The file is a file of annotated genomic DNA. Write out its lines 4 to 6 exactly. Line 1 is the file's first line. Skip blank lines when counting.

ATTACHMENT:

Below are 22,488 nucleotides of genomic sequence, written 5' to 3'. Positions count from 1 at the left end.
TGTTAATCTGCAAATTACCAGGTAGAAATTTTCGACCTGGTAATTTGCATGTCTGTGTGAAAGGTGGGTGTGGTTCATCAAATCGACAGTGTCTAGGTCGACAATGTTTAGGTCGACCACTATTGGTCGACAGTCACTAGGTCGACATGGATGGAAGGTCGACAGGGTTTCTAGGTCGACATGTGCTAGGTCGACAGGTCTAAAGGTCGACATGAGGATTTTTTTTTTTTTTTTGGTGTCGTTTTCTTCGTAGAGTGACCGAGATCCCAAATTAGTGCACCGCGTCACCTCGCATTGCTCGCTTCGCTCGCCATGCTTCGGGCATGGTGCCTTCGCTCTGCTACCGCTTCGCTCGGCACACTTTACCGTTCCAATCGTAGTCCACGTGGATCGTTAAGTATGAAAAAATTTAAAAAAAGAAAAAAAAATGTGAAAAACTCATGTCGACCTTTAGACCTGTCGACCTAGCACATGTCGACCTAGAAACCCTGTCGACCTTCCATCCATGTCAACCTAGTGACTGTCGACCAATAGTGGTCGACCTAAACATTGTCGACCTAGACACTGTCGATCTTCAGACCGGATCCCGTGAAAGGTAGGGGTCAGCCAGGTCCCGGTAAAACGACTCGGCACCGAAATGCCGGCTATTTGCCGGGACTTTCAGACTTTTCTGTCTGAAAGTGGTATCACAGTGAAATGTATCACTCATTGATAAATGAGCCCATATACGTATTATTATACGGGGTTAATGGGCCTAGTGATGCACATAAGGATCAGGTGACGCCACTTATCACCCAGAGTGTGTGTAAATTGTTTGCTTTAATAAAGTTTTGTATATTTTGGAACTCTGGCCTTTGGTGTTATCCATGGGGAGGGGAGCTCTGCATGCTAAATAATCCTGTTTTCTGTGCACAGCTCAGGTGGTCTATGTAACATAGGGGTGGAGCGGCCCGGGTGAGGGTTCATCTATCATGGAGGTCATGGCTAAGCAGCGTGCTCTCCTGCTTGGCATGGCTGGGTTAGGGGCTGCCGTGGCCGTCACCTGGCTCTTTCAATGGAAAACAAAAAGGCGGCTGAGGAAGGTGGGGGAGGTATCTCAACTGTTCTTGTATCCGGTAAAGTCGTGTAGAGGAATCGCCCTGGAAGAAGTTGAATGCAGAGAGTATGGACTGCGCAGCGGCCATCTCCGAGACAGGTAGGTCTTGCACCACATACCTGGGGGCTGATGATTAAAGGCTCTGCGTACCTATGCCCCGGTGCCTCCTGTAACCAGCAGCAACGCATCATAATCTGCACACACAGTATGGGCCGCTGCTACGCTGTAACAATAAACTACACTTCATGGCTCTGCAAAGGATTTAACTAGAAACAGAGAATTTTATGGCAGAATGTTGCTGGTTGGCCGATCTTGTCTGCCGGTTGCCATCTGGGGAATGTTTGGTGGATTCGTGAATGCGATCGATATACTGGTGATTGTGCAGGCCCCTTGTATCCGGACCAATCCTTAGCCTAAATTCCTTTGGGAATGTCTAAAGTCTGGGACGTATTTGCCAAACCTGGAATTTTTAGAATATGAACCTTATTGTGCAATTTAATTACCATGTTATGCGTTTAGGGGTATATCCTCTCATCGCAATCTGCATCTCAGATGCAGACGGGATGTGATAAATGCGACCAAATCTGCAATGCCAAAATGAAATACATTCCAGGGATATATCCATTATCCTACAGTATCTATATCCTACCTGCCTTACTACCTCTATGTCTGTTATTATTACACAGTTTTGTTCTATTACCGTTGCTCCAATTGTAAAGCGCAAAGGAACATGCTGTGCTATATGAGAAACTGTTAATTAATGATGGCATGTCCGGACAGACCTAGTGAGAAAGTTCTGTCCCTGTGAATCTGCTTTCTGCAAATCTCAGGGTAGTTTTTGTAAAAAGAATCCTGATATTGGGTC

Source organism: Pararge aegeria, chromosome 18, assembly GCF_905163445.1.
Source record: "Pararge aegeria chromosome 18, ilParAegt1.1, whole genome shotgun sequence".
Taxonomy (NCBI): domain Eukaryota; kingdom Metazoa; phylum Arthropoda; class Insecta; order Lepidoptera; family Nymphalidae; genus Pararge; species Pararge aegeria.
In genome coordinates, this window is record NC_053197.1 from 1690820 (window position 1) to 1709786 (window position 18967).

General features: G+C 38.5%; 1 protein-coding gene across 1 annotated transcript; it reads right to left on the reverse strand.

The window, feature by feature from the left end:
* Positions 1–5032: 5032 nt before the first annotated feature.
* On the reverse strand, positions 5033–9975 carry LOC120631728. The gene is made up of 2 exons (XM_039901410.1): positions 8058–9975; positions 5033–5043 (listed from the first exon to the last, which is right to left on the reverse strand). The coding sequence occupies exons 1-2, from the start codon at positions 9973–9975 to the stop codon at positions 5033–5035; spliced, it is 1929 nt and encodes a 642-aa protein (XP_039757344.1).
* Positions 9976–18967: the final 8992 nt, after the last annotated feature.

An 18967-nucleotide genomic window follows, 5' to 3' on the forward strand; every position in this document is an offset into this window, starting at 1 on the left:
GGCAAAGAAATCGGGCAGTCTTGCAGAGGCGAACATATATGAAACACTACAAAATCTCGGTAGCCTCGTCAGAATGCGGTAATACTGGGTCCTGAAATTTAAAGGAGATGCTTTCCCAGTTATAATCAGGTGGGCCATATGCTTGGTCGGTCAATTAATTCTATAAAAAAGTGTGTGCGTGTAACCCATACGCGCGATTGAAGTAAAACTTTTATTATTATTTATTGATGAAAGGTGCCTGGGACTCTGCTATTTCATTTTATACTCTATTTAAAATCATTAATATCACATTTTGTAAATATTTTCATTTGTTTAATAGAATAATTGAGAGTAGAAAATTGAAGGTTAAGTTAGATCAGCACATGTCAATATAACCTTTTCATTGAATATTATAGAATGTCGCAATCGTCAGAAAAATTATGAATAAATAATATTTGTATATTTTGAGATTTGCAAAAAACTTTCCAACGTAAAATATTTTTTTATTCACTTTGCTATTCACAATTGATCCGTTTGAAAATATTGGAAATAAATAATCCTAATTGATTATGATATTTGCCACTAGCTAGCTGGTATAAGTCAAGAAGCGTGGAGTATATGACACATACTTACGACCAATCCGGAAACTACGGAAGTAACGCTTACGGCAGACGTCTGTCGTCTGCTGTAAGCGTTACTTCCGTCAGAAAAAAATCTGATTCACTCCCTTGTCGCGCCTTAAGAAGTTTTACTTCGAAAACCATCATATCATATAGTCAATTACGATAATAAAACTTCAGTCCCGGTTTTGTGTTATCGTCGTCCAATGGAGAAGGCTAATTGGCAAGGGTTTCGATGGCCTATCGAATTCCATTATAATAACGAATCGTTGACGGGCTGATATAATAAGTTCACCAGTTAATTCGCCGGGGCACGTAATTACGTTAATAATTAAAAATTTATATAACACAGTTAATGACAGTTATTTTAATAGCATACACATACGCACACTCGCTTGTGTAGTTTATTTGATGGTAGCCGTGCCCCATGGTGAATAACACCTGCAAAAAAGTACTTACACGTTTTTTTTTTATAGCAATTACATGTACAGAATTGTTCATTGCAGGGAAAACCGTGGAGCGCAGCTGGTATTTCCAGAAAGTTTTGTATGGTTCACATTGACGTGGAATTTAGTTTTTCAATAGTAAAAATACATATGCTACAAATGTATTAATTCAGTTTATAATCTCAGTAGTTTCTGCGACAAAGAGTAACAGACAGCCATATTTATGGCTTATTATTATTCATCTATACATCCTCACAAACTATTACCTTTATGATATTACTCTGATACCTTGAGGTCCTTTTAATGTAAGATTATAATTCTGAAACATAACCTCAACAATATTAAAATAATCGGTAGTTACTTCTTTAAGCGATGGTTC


Source record: "Pararge aegeria chromosome 18, ilParAegt1.1, whole genome shotgun sequence".
Taxonomy (NCBI): domain Eukaryota; kingdom Metazoa; phylum Arthropoda; class Insecta; order Lepidoptera; family Nymphalidae; genus Pararge; species Pararge aegeria.
In genome coordinates, this window is record NC_053197.1 from 1690820 (window position 1) to 1709786 (window position 18967).